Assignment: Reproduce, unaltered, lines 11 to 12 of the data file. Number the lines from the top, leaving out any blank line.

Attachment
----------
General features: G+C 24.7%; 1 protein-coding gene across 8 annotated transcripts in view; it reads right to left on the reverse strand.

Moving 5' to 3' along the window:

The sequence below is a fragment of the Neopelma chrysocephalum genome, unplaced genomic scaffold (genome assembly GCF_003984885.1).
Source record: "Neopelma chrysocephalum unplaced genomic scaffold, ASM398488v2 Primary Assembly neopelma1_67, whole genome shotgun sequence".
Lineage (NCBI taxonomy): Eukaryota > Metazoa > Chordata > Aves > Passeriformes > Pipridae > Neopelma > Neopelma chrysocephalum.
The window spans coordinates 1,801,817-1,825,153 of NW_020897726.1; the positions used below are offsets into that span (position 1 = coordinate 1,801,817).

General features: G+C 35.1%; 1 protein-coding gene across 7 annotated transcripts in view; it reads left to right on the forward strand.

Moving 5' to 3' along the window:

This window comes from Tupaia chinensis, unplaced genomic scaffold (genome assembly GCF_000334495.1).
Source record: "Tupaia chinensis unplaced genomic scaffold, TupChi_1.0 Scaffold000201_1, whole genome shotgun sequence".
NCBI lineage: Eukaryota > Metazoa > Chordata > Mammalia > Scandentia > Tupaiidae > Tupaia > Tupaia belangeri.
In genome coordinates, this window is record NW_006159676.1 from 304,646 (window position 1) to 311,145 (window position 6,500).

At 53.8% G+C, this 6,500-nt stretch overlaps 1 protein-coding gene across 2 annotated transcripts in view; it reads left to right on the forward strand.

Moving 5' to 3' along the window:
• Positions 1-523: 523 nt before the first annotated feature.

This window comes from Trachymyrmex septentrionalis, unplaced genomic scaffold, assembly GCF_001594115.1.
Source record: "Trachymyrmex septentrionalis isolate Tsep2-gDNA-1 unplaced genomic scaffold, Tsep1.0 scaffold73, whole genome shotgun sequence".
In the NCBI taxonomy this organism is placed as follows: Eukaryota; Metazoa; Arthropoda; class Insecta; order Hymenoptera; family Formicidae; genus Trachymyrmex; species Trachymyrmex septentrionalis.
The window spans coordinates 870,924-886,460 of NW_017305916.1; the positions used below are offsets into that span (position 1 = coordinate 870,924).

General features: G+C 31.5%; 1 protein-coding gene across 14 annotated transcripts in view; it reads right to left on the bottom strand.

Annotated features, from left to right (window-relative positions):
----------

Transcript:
NCBI lineage: Eukaryota > Metazoa > Chordata > Mammalia > Scandentia > Tupaiidae > Tupaia > Tupaia belangeri.
In genome coordinates, this window is record NW_006159676.1 from 304,646 (window position 1) to 311,145 (window position 6,500).